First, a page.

Anyway I am sure you could use some IoT power socket things and a raspberry Pi to rig what you want up.
Well, I'd use an ESP 8266 and relay, but my wife would have an easier time with an out-of-the-box experience...
Well, we have messed up many places in a misguided attempt to save them, (History of Yellowstone) so yes, doing nothing may be better!
Err... "Doing nothing" in this case doesn't mean leaving nature alone; it means leaving human modification of nature alone.
But having it on a kettle or coffee maker or a rice cooker makes no sense.
On a kettle, no.
I'd love it on a coffee maker because I actually use the delay brew feature. Give me a clock that adjust for DST and a delay brew that I can sync to my schedule and I'd be kinda happy.
DST compensation in itself could, IMHO, justify anything with a clock capability to be IoT capable.
It might be useful on a rice cooker (or anything else that takes a long time) for notifying you when it's done cooking.
Emacs: it's yoga for your fingers.
The abundance of one species does not a healthy ecosystem make. I have a friend whose family owns a 1700 acre island off the coast of New England. It used to support an enormous white tail deer population -- and not coincidentally it had a plague of ticks, because everything in nature is food for something else. You would not have wanted to visit there back in the 1970s because the tick problem was insane. Everyone in his family has had Lyme disease, which also feasted on the swollen deer population.
Then in the 1980s the Western Coyote made it to New England, and a pack swam out to the island. In a single season they took down most of the deer herd, and now the island is a pleasant and sanitary place to live. And this is not some kind of odd aberration; this is how ecology works. If you disturb an ecosystem (say by killing off all the native timber wolves), weed species take over and they end up riddled with disease.
Weed species the ones who by sheer luck can live in conjunction with or off of large human populations. In a healthy ecosystem they may be cute, but an ecosystem dominated by weed animals can be nightmarish. I know lots of natural science geeks, and for the most part animals don't scare them. I once went for a walk with a girl who picked up a rotting coyote head and put it in her jacket pocket. She was TA'ing an anatomy course and wanted to show it to her students. But even she wouldn't go near a racoon, because unchecked by predation suburban raccoons are chock full of leptospirosis, salmonella and roundworm -- not to mention rabies. Those diseases can and do cripple, even kill people.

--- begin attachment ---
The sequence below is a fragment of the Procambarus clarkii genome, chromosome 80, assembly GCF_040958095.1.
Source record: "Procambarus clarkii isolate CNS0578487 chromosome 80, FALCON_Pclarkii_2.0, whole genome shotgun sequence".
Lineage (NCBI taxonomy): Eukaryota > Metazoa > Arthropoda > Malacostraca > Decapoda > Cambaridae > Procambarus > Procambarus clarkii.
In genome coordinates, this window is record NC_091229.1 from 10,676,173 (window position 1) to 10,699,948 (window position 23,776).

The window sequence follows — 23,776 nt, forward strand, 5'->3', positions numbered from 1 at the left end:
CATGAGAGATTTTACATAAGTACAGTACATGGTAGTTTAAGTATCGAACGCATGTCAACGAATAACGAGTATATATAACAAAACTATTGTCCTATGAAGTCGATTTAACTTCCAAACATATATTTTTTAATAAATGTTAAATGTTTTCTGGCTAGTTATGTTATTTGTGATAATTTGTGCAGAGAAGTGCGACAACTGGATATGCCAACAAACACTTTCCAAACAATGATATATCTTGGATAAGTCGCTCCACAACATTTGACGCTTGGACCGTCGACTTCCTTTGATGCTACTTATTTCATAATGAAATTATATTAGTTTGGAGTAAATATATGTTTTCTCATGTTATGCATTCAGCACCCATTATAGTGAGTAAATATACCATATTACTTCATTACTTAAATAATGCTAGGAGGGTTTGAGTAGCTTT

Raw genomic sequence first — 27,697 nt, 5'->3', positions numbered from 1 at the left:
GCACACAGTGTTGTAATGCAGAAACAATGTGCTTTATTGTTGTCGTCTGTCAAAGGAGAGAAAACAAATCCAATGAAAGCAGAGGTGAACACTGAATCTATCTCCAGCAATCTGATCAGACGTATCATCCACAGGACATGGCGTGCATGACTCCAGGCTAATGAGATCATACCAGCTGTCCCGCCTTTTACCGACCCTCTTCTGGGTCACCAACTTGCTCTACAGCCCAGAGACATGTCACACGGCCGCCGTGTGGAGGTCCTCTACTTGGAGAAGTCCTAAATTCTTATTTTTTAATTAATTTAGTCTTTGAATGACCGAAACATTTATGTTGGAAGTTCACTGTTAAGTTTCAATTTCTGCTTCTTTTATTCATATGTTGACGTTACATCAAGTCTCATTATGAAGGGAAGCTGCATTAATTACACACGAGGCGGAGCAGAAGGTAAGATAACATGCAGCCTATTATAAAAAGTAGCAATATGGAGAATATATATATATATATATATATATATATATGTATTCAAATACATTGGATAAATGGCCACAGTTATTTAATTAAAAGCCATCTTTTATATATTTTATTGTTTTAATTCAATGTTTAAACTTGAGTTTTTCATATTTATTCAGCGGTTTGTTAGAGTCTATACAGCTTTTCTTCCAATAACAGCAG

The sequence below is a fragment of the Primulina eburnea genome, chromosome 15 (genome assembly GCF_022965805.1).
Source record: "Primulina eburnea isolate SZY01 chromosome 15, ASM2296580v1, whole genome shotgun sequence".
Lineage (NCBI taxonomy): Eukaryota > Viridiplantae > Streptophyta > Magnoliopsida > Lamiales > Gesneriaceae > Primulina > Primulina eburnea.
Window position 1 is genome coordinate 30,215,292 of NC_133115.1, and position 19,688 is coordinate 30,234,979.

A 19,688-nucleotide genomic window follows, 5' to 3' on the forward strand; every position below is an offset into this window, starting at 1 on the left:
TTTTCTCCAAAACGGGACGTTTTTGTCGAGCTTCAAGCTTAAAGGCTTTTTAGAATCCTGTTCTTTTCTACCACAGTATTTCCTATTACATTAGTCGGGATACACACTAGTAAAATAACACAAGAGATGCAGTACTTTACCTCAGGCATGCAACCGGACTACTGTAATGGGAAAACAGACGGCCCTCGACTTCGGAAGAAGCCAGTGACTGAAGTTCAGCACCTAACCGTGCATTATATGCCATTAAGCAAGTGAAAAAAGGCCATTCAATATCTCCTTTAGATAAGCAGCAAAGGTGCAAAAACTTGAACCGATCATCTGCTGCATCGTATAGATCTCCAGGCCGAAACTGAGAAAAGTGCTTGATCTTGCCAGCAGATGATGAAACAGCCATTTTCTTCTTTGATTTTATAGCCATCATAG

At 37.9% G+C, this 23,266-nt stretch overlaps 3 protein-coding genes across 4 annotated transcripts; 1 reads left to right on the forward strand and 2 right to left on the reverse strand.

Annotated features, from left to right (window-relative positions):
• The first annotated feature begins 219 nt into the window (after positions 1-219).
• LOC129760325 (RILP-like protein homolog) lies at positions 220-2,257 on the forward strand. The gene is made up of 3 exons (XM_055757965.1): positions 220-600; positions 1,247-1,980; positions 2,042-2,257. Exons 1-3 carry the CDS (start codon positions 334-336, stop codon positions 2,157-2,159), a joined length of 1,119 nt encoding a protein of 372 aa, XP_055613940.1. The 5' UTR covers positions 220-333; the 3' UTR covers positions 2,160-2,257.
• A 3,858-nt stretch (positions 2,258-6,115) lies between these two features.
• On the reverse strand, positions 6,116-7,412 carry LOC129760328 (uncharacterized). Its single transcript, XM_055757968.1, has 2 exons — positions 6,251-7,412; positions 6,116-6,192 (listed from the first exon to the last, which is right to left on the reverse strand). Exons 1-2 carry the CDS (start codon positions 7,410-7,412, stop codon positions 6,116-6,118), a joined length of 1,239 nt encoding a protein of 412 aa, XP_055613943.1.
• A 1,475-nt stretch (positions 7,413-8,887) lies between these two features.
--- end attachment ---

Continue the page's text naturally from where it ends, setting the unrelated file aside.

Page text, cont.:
A world dominated by weed species would be quite horrible to live in.
Really? All of them?
Does it have to be all of them for there to be a problem we need to think about?
I confess your reasoning seems incoherent to me. You appear to be implying that if a single species would have gone extinct anyway it makes no difference how many wildlife populations people destroy.
People per se have almost no impact on climate. It's what people do and how much in aggregate they do it.
Environmentalists are often stereotyped as pessimists, but really most of the people I know who've dedicated their careers are optimistic that technology can address many environmental problems. Sure, they'd like to see the global population stabilized, or even somewhat reduced, because that makes the job of preserving the environment much easier. But they actually believe the sustainability problem can be licked, even without reducing the global population by much.
I'll give you one example of how an actual environmentalist thinks. I was at a meeting with the sustainability director of a major sportswear manufacturer, and he was describing the research they were doing into improving the recyclability of polyester fleece clothing. He made the point that scale is critical to assessing the environmental impact. For a small band of hunter-gatherers, wild animal pelts would be the source of clothing with the least impact; wool would have intermediate impact; a chemical plant that reprocesses coke bottles into polyester resins would have a ridiculously large impact. But if you are making hundreds of thousands of garments, the impacts are actually reversed: the chemical plant has the least environmental impact. Once you turn those bottles into fleece you can continually recycle those molecules into more fleece. He describes recycling as "living off your environmental income instead of your capital."
Environmentalists -- by which I mean the people who are actually working on solutions to environmental problems -- generally believe that even with a large population we can make use of the products of ecosystems without disturbing the equilibria that sustain those systems. As one civil engineering environmentalist I know put it: I = P*S/T ; impact is proportional to population and standard of living but inversely proportional to technology. You can reduce the environmental impact of home heating by reducing the number of people; or you could do it by people getting used to being colder. But you can get the same result by insulating your house and heating it with renewable energy.
It's actually the anti-environmentalists who are the pessimists; they don't believe in people's ability to adapt, and they anticipate nothing but suffering from trying to do anything about problems. Their version of "optimism" is to discount any evidence that problems exist, or to convincing themselves if we do nothing everything will work out for the best.
I'm an old time leftie; I'm perfectly OK with a study that says rich people are bastards -- if it can back that up. However I'm a nerd first -- particularly a data nerd. Sloppy inferences really piss me off.
While it means you'd have to pay tax on the money you make from rentals... that's what you were supposed to be doing all along, right?
I came, I saw, I deleted all your files.